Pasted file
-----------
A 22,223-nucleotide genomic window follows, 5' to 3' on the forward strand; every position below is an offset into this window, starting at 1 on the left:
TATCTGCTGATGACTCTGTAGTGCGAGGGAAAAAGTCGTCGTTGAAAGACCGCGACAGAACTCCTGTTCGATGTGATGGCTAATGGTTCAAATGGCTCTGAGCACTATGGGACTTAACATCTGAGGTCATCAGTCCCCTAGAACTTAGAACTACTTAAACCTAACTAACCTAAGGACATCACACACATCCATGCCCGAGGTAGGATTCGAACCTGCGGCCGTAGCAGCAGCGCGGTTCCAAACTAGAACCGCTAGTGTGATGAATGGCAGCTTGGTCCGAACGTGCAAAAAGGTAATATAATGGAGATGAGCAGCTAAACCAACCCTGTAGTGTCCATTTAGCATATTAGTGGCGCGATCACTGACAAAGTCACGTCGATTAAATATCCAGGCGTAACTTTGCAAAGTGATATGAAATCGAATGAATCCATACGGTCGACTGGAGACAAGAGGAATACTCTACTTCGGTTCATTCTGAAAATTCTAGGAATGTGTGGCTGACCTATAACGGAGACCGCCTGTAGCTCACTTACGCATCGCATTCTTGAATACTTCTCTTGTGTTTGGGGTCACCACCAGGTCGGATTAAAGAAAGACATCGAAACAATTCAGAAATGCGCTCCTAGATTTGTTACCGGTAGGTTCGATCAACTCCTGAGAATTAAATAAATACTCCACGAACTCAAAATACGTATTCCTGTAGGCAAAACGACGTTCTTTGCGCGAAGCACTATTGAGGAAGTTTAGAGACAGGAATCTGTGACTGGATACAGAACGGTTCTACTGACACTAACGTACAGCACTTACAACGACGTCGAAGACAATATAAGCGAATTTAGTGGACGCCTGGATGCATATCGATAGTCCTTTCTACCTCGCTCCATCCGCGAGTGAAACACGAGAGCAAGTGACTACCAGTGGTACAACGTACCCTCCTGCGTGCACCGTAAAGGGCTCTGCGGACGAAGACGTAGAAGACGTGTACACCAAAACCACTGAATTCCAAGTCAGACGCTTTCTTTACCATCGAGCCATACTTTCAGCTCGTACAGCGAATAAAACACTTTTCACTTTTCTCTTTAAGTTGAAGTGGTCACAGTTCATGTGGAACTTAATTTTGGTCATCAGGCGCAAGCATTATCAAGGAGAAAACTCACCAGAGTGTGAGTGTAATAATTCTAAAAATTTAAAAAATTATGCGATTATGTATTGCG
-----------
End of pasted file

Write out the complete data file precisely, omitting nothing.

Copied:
A 22,223-nucleotide genomic window follows, 5' to 3' on the forward strand; every position below is an offset into this window, starting at 1 on the left:
TATCTGCTGATGACTCTGTAGTGCGAGGGAAAAAGTCGTCGTTGAAAGACCGCGACAGAACTCCTGTTCGATGTGATGGCTAATGGTTCAAATGGCTCTGAGCACTATGGGACTTAACATCTGAGGTCATCAGTCCCCTAGAACTTAGAACTACTTAAACCTAACTAACCTAAGGACATCACACACATCCATGCCCGAGGTAGGATTCGAACCTGCGGCCGTAGCAGCAGCGCGGTTCCAAACTAGAACCGCTAGTGTGATGAATGGCAGCTTGGTCCGAACGTGCAAAAAGGTAATATAATGGAGATGAGCAGCTAAACCAACCCTGTAGTGTCCATTTAGCATATTAGTGGCGCGATCACTGACAAAGTCACGTCGATTAAATATCCAGGCGTAACTTTGCAAAGTGATATGAAATCGAATGAATCCATACGGTCGACTGGAGACAAGAGGAATACTCTACTTCGGTTCATTCTGAAAATTCTAGGAATGTGTGGCTGACCTATAACGGAGACCGCCTGTAGCTCACTTACGCATCGCATTCTTGAATACTTCTCTTGTGTTTGGGGTCACCACCAGGTCGGATTAAAGAAAGACATCGAAACAATTCAGAAATGCGCTCCTAGATTTGTTACCGGTAGGTTCGATCAACTCCTGAGAATTAAATAAATACTCCACGAACTCAAAATACGTATTCCTGTAGGCAAAACGACGTTCTTTGCGCGAAGCACTATTGAGGAAGTTTAGAGACAGGAATCTGTGACTGGATACAGAACGGTTCTACTGACACTAACGTACAGCACTTACAACGACGTCGAAGACAATATAAGCGAATTTAGTGGACGCCTGGATGCATATCGATAGTCCTTTCTACCTCGCTCCATCCGCGAGTGAAACACGAGAGCAAGTGACTACCAGTGGTACAACGTACCCTCCTGCGTGCACCGTAAAGGGCTCTGCGGACGAAGACGTAGAAGACGTGTACACCAAAACCACTGAATTCCAAGTCAGACGCTTTCTTTACCATCGAGCCATACTTTCAGCTCGTACAGCGAATAAAACACTTTTCACTTTTCTCTTTAAGTTGAAGTGGTCACAGTTCATGTGGAACTTAATTTTGGTCATCAGGCGCAAGCATTATCAAGGAGAAAACTCACCAGAGTGTGAGTGTAATAATTCTAAAAATTTAAAAAATTATGCGATTATGTATTGCG